According to Wikipedia, “a convention is a gathering of individuals who meet at an arranged place and time in order to discuss or engage in some common interest.” There are three types of conventions—industry, professional, and fan-based. Fan conventions usually feature displays, shows, and sales based on pop culture and guest celebrities.

Today,  February 9,  Nevada Humane Society is holding a “cat fan” convention at the Grand Sierra Resort. This annual celebration of felines is called Cat Convention—All Things Cats. Consistent with the true meaning of conventions, it has a lot to offer for all of you cat-loving fans.

The Cat Marketplace offers cat-themed art, gifts, jewelry, pottery, cat toys, pet supplies, cat food and more. In addition, over 100 adorable cats of all types and personalities, including Mini Panthers, Tiny Tigers, Supersized Older-but-Wiser, Classy and Sassy, and Angel Pets, will be available for adoption. Staff and volunteers will be on hand to help find the best match for anyone hoping to adopt a new feline companion.

Renowned Hollywood animal trainer Joel Silverman, host of the TV show Dog & Cat Training with Joel Silverman, will sign autographs and demonstrate how to train a cat. Brian Crane, cartoonist and creator of Pickles, will be selling and signing books from his Pickles Collection, featuring Muffin the cat and Roscoe the dog.

A tribute to Stewie, a Maine Coon cat and world record holder who recently passed away, will be on display. Stewie lived in Reno for his short eight years with his person Robin Hendrickson and holds Guinness world records for longest domestic cat and longest tail on a domestic cat.

Cats are wonderful, unique creatures, cat fans are very special individuals, and this convention respectfully honors both. If you love cats, you won’t want to miss this cat event of the year!

Events that Help Animals

Cat Convention—All Things Cats, February 9, 10 am to 6 pm, at the Grand Sierra Resort, Summit Pavillion. Cat Marketplace, over 100 cats available for adoption, refreshments, and celebrity guests.  Admission is free.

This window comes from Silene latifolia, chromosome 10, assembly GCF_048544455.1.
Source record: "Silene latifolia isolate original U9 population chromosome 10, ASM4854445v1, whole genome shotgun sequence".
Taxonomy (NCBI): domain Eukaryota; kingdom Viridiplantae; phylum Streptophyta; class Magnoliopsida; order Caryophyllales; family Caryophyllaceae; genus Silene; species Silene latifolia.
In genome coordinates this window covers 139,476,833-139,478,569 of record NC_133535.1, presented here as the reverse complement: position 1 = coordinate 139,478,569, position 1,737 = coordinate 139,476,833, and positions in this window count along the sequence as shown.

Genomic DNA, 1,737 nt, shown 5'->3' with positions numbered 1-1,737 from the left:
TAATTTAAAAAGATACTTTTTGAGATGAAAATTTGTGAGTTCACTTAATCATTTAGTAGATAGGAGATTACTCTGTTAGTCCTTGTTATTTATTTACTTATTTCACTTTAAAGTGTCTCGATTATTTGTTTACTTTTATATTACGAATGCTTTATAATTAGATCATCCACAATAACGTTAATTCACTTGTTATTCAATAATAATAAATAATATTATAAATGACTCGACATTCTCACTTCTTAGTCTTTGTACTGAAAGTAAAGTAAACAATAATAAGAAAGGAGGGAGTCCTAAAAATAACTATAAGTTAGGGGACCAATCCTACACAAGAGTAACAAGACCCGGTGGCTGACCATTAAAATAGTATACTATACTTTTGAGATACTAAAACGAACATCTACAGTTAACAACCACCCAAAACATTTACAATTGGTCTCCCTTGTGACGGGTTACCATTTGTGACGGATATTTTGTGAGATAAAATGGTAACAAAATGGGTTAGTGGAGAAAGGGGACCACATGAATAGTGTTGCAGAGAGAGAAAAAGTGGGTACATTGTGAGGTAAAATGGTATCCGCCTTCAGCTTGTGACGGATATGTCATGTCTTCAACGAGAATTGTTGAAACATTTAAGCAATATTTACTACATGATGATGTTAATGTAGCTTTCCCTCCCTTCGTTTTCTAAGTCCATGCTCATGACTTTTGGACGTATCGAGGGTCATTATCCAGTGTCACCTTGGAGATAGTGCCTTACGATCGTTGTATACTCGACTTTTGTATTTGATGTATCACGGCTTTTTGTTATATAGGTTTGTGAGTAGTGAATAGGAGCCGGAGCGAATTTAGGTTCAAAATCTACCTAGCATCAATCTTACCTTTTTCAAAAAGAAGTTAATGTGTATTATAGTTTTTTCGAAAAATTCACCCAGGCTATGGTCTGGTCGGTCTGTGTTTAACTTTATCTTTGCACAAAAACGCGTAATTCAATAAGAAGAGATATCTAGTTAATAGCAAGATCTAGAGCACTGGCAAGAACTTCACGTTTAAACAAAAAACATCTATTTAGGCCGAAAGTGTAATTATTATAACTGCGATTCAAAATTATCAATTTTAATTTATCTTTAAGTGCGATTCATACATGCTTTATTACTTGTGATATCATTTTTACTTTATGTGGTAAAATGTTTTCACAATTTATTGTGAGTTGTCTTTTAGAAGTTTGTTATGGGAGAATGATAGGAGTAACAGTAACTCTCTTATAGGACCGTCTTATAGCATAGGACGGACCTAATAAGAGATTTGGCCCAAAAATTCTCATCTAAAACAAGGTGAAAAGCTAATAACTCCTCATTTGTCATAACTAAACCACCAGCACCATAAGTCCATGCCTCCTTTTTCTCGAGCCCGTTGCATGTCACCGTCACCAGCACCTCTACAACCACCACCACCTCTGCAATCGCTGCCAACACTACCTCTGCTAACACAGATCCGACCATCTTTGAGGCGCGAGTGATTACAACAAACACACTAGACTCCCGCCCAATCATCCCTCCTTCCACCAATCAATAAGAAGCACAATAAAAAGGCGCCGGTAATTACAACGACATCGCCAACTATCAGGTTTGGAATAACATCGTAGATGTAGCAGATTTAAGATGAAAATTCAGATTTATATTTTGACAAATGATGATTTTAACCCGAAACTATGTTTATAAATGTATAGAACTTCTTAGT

Furry Speed Dating at Nevada Humane Society on February 14 from 12 noon to 3pm. Pets will put their best paw forward with the goal of falling in love. 2825 Longley Lane, Reno.

My Furry Valentine adoption promotion. Fall in love with a new friend from Nevada Humane Society! February 6 – 14, adopt adult cat for just $14 or adult dog for $41. All are spayed and neutered, vaccinated, and microchipped. Call 775-856-2000 or visit for more info.


Pets See the World Differently

by Bonney Brown

Our pets certainly experience the world differently than we do. Their vision is just one of the ways their perceptions differ, but maybe not in the way you think.

Contrary to popular belief, dogs’ and cats’ vision is not like a black-and-white film. They perceive fewer and less vivid colors than we do and while they cannot distinguish red or green they can see yellow and blue. We can see the range of colors we perceive because humans have three types of photoreceptors in our eyes while dogs and cats have two.

What animals lack in color perception they make up for in other ways. Their eyes are perfectly adapted to the life they would live in the wild. Both dogs and cats are superior to us in the detection of movement, which is helpful if you are dependent upon catching small prey for meals.

Ever notice how dogs and cats eyes glow when light hits them at night or in photos taken with a flash? That’s because they have a reflective layer behind the retina called tapetum lucidum, which improves their ability to see in low light. Cats in particular can perceive light seven times lower than humans.

Because of the placement of their eyes, cats have better depth perception than we do, but they have a smaller field of vision. Dogs, on the other hand, have less depth perception, but greater peripheral vision, allowing them to see more of the world at one time.

Cats have a third eyelid called the nictitating membrane, a thin cover that closes from the side. If the third eyelid is often visible the cat may be sick and should see a veterinarian.

Just as vision differs by species so does the meaning of eye contact. Dogs often perceive direct eye contact as threatening so it is best not to stare into a dog’s eyes. However, you can train your dog to make eye contact with you by rewarding them for it.

Cats have a special signal they give with their eyes which is reserved for people for whom they feel affection; a slow blink or squint. Try giving your cat the slow blink and see if he or she responds in kind.

If it is true that eyes are the windows of the soul, understanding how our pets see the world can help us better understand and relate to them.

Events that Help Animals

Cat Convention ― All Things Cats, February 9 at the Grand Sierra Resort. Cat marketplace, cats for adoption, refreshments, local celebrities.  Admission is free.